What makes you special?

I took a genetics class in college, and I find that subject fascinating. Each individual is different, based not just on genome (their unique genetic makeup) but on phenome (how those genes express themselves physically). This idea is further driven home by the fact that even identical twins (with nearly identical genomes) do not look exactly alike and clones (with genomes identical to the original) are not copies of the “parent” organism.

Being unique is fun. We all want to be special, right? And we are!

Every hydroelectric power plant is special in its own way as well. After all, there is no cookie cutter, modular approach to hydro development. There’s no standard “off the shelf” system you can install and switch on to generate power at a dam or water diversion structure. Each site has its own challenges and hurdles to overcome.

This is reflected in our Hydro Hall of Fame inductees. Every one of them has a unique story to tell or a special claim to fame.

Take the 2013 inductees, for example:

— The 3.6-MW Ames plant in Colorado was the first hydroelectric facility to generate, transmit and use alternating current for industrial purposes in the U.S.

— The 19-MW Kananaskis facility in Alberta, Canada, was the first plant in Canada to contain a control center used to remotely operate other hydro plants.

— The 142-MW Keokuk Energy Center and Dam in Iowa provided several notable firsts, including first long-distance transmission line and first high-voltage transformers and insulators.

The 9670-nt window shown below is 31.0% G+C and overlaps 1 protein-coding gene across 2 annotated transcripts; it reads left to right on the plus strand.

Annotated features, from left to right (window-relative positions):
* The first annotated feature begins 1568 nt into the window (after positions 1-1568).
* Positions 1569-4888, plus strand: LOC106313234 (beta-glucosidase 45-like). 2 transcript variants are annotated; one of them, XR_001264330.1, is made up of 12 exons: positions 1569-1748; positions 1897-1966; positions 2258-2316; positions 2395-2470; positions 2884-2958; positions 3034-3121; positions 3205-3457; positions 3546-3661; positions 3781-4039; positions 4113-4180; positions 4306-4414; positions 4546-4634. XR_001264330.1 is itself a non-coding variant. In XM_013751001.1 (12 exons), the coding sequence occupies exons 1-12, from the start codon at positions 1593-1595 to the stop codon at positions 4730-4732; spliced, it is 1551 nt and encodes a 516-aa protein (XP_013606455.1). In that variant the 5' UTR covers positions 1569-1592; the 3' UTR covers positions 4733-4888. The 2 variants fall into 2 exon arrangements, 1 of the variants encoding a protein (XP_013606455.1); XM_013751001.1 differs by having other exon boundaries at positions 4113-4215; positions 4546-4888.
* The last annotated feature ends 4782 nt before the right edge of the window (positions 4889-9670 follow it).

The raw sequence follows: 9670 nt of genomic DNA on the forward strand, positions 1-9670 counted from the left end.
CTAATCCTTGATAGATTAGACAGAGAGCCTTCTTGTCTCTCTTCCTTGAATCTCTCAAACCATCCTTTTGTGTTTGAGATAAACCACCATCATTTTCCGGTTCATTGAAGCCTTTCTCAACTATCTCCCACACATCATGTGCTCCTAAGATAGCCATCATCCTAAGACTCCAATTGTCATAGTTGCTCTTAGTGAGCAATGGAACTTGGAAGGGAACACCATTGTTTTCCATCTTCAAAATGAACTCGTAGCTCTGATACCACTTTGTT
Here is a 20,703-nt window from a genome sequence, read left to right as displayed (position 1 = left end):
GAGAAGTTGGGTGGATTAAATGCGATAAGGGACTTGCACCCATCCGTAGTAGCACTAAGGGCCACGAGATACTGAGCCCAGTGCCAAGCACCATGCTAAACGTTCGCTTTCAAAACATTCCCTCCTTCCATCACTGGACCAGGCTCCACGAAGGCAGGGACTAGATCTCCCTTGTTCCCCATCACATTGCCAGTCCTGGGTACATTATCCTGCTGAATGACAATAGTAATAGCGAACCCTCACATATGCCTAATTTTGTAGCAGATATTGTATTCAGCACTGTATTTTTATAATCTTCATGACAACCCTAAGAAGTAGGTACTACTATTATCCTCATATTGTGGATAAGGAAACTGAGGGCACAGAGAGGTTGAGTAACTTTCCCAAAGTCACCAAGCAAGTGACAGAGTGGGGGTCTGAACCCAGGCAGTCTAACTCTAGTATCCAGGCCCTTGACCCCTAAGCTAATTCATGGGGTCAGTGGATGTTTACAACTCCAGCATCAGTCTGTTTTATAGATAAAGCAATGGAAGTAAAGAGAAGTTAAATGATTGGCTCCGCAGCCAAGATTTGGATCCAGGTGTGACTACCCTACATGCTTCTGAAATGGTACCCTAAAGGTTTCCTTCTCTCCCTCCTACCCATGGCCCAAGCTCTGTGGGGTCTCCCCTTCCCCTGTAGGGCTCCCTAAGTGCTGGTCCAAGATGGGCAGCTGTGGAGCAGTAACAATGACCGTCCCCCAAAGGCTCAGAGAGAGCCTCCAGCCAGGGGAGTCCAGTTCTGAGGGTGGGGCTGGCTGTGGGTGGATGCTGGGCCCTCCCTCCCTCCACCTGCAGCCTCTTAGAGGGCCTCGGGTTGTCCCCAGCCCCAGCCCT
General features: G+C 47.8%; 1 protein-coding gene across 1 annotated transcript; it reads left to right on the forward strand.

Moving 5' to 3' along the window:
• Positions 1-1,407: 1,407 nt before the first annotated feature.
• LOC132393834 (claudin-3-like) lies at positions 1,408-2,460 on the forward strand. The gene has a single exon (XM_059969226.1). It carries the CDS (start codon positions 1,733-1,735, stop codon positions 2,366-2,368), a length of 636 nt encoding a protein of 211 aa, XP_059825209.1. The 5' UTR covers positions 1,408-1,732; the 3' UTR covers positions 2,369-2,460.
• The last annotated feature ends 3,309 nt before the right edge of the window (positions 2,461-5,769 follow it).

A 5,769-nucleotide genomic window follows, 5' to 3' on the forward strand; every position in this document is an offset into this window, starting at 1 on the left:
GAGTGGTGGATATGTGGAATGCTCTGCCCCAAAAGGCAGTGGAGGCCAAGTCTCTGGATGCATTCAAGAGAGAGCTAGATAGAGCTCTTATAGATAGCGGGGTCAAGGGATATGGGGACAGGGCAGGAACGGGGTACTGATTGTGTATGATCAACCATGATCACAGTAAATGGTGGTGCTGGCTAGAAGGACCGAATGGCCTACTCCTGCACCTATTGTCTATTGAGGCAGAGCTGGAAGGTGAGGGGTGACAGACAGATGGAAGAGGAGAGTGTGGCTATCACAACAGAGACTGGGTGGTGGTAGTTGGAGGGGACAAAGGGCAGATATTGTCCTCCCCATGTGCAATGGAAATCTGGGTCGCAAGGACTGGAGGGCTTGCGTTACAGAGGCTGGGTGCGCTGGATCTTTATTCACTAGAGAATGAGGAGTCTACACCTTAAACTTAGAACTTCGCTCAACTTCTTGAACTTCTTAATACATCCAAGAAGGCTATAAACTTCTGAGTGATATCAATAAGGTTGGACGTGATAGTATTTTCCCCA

I’m sure the list could go on and on. How about the hydro plant you work at? What makes it unique? Tell me the story by commenting below, or send me an email at elizabethi@pennwell.com.

Who knows, if we like your story, you may see it show up on this website one day or in the pages of Hydro Review or HRW-Hydro Review Worldwide magazines!

Also, if you know of a historic hydro facility eligible for inclusion in our Hydro Hall of Fame, tell us about it here. Facilities selected for this honor for 2015 will be recognized during the awards and luncheon closing finale at HydroVision International in Portland, Ore.

And speaking of HydroVision International 2015, we are now accepting abstract submissions, as well as names of potential panelists. To learn more, click here.

Previous articleU.S. extends deadlines for transformer, electrical upgrades at 1,076.6-MW Bonneville Dam
Next articleAsian bank funds 290-MW Nam Ngiep 1 hydro project in Laos
The Hydro Review content team brings you the latest in Hydropower news. Learn about recent developments in the industry and stay knowledgeable in your field.

No posts to display